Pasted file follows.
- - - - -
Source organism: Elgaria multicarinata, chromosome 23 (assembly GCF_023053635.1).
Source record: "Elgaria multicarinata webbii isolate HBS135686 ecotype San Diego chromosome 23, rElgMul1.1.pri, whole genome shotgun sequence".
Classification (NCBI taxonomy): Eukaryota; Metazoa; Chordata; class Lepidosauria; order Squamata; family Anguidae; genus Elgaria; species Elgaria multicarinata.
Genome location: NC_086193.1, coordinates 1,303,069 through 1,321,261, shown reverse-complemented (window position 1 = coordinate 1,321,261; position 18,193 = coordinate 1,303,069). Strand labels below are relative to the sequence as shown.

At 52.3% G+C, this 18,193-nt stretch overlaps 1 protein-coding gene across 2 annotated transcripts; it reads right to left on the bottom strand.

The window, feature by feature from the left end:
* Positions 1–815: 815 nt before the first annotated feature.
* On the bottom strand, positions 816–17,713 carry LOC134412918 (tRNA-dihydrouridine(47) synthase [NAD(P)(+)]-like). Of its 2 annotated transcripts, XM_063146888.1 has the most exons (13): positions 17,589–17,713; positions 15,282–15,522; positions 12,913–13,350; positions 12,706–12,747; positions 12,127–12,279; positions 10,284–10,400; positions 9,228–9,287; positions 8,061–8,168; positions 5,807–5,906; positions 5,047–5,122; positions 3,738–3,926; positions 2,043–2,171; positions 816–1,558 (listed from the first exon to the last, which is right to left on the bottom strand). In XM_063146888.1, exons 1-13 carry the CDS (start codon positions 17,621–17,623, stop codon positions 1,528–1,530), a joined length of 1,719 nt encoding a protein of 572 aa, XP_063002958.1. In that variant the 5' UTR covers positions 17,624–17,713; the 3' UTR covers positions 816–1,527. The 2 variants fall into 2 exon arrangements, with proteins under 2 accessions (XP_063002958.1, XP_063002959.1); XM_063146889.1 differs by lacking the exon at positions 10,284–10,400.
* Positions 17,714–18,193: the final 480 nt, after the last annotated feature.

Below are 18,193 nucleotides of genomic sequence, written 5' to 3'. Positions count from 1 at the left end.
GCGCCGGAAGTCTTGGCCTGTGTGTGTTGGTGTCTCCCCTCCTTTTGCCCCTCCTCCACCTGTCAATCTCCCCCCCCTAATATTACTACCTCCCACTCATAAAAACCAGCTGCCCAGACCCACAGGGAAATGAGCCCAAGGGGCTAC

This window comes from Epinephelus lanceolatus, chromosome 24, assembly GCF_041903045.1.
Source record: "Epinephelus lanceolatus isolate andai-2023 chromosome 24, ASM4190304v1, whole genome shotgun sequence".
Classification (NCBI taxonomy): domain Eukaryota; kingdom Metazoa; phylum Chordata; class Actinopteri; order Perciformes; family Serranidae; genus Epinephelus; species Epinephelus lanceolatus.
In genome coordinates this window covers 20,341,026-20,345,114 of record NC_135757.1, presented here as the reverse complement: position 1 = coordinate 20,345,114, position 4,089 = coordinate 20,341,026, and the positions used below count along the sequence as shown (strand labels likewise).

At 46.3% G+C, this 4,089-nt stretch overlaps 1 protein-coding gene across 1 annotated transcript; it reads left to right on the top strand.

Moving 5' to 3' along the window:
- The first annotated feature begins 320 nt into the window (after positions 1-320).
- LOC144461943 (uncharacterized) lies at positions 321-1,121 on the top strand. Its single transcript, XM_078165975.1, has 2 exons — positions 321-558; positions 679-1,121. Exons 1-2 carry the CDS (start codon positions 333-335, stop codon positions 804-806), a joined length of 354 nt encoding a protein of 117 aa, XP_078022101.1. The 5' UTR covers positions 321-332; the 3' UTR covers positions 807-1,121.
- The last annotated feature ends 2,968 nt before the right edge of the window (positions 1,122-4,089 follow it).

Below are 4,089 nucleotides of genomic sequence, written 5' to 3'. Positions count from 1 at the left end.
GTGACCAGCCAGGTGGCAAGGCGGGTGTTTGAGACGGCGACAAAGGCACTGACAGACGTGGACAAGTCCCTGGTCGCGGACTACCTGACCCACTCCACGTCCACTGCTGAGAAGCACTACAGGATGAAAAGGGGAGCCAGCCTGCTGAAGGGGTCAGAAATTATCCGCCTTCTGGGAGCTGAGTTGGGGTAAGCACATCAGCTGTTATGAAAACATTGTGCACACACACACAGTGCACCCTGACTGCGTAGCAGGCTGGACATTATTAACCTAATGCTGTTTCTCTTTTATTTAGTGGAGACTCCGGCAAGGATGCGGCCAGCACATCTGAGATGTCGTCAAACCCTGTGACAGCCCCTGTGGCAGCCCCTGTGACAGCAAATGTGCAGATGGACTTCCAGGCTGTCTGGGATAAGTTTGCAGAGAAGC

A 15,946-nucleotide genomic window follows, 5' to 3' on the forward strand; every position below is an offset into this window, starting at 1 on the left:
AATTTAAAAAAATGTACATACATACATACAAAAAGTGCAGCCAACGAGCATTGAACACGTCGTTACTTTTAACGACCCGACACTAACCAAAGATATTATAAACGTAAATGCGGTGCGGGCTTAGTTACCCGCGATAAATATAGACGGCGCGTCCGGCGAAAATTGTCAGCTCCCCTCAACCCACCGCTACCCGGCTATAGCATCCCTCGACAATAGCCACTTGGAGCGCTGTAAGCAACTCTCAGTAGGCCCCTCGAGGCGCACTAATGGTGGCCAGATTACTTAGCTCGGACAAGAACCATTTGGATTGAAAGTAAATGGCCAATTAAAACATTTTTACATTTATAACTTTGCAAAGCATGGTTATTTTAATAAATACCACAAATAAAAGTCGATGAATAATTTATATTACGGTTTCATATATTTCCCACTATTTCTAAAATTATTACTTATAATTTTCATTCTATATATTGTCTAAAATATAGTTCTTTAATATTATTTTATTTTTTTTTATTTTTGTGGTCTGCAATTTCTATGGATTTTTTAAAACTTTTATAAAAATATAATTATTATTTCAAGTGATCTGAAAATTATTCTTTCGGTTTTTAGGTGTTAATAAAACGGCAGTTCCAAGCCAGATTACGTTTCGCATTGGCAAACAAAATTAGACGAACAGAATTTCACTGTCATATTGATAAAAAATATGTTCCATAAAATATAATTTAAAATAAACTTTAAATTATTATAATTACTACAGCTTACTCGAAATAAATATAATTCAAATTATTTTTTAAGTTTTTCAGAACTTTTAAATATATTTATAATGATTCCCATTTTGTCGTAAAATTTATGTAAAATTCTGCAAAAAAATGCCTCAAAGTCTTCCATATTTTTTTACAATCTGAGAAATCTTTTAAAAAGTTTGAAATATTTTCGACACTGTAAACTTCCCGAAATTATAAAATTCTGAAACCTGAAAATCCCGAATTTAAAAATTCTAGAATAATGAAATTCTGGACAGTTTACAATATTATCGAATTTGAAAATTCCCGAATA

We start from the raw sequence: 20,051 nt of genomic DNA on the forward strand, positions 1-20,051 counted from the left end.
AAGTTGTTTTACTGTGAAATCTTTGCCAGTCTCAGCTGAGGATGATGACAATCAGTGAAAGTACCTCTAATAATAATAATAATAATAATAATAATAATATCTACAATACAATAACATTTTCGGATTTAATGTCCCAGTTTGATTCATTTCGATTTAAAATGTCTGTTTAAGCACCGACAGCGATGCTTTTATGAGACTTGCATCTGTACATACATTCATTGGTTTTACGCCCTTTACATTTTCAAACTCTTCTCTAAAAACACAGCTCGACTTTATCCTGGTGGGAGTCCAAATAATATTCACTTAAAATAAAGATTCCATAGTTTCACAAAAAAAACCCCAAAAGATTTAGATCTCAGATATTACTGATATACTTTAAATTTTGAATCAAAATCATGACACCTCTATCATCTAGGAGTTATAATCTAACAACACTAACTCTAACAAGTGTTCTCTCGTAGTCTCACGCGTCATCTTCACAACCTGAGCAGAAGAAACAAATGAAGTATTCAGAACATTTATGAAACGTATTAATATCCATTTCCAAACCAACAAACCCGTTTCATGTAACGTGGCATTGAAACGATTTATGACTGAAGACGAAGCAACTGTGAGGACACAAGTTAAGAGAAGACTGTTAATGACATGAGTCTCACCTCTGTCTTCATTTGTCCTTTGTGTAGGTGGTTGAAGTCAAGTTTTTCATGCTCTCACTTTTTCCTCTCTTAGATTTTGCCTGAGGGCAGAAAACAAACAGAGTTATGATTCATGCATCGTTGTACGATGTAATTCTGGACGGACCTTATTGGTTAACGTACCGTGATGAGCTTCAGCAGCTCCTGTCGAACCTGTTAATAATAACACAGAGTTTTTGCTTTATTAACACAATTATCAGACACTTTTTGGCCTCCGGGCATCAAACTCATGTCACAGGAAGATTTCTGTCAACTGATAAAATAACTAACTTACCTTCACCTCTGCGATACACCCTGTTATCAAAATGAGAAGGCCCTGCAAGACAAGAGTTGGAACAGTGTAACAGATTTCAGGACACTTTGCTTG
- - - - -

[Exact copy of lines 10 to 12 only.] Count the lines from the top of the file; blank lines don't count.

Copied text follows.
Below are 18,193 nucleotides of genomic sequence, written 5' to 3'. Positions count from 1 at the left end.
GCGCCGGAAGTCTTGGCCTGTGTGTGTTGGTGTCTCCCCTCCTTTTGCCCCTCCTCCACCTGTCAATCTCCCCCCCCTAATATTACTACCTCCCACTCATAAAAACCAGCTGCCCAGACCCACAGGGAAATGAGCCCAAGGGGCTAC

This window comes from Epinephelus lanceolatus, chromosome 24, assembly GCF_041903045.1.